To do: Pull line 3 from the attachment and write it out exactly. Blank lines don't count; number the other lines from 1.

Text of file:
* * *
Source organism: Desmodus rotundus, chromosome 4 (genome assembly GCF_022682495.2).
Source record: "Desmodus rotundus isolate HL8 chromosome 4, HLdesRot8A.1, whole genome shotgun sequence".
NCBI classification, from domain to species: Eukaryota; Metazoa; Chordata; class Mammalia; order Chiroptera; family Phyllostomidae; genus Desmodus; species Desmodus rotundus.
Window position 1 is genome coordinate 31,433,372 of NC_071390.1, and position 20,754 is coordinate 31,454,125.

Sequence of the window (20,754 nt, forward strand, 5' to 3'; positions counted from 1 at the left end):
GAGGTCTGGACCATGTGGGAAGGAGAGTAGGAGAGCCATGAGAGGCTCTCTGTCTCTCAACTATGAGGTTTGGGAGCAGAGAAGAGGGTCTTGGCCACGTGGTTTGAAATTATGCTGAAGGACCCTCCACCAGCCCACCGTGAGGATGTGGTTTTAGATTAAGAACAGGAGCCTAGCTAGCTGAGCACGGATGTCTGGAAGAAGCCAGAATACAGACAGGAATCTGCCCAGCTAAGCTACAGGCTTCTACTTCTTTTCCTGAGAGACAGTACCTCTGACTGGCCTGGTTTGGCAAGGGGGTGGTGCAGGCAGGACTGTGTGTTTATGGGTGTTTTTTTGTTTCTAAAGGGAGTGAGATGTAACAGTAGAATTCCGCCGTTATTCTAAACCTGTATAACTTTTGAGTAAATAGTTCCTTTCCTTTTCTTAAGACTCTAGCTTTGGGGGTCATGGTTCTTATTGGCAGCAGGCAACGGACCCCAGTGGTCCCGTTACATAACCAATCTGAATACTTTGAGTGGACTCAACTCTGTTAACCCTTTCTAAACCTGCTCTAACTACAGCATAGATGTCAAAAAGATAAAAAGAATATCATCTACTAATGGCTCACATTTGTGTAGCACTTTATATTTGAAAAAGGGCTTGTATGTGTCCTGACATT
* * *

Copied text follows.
NCBI classification, from domain to species: Eukaryota; Metazoa; Chordata; class Mammalia; order Chiroptera; family Phyllostomidae; genus Desmodus; species Desmodus rotundus.